I've been reading Hilary Mantel's Wolf Hall. Making slow progress. Not because I don't love it, which I do, but only because it's a bit bulky for journeys and certainly can't be slipped into a pocket (I was curious to read it and didn't wait for the paperback). So it's a stay-at-home book. It's also a sitting-up book -- preferably with lumbar support.
These days I tend to have more than one book on the go, sometimes because I'm reading them for different purposes. I've been reading Moll Flanders and Margaret Atwood's The Year of the Flood, for example, because there are oblique connections with something I'm trying to write (and I'm a big fan of The Handmaid's Tale). Sometimes the reason is technological. I listen to books on CD, but only when I'm driving. So there are also car books and train books.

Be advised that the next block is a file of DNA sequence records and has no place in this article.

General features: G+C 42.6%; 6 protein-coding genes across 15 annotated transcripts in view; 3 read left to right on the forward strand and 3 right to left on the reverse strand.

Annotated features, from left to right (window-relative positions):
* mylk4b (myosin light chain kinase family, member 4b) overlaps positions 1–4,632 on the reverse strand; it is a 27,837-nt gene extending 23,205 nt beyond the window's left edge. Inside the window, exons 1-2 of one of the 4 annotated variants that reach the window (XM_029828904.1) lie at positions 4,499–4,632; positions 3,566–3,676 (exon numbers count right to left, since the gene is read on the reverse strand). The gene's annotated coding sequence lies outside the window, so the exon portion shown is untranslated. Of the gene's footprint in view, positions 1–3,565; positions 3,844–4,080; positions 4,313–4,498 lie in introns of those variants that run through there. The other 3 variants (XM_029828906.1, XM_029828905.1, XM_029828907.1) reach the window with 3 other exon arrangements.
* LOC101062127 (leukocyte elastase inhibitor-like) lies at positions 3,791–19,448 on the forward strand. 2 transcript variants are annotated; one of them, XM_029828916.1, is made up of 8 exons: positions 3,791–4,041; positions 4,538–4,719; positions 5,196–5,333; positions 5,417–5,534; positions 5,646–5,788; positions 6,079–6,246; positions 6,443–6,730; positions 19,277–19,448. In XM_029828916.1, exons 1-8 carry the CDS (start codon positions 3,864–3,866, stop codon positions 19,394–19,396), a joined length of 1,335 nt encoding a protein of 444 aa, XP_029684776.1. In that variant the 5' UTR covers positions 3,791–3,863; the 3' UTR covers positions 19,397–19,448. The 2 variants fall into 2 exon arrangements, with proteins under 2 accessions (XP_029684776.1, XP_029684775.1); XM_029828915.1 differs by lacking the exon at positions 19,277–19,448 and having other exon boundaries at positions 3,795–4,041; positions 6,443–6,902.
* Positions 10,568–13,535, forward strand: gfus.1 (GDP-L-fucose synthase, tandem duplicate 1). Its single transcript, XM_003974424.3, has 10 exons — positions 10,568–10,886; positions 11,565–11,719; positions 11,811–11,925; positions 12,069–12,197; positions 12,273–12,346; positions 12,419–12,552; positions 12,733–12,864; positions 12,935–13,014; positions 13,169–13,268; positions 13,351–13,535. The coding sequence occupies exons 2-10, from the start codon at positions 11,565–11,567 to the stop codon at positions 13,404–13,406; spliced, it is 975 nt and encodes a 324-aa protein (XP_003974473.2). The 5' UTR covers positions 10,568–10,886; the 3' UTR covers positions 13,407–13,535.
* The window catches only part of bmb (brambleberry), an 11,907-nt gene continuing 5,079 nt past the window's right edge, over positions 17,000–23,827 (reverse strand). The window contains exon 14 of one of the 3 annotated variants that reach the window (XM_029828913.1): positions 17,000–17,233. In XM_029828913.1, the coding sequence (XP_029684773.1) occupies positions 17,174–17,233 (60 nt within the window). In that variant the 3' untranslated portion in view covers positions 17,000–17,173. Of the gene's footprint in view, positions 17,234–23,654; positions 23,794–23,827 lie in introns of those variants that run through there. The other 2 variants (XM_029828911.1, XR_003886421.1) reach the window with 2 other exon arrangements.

For a couple of weeks in February I had Sebastian Faulks' A Week in December in the car, and William Boyd's Ordinary Thunderstorms in my pocket. This was confusing. Both novels are set (more or less) in contemporary London. They're both (roughly speaking) thrillers, third person narratives that follow a variety of different characters not obviously connected. I found myself experiencing a composite novel about a hedge-fund manager, a climatologist on the run for a murder he didn't commit, a Polish footballer, a policewoman, a terrorist, etc, and wondering how the hell Sebastian Boyd was going to pull all these threads together.
In the end, Ordinary Thunderstorms survived this mangling better than A Week in December. Partly because it's a better book. To be fair to Faulks, he got the raw end of the deal. Inevitably there are moments of blankness in the car when the business of driving grabs your attention, and your accelerated heartbeat has nothing to do with the latest twist in the plot.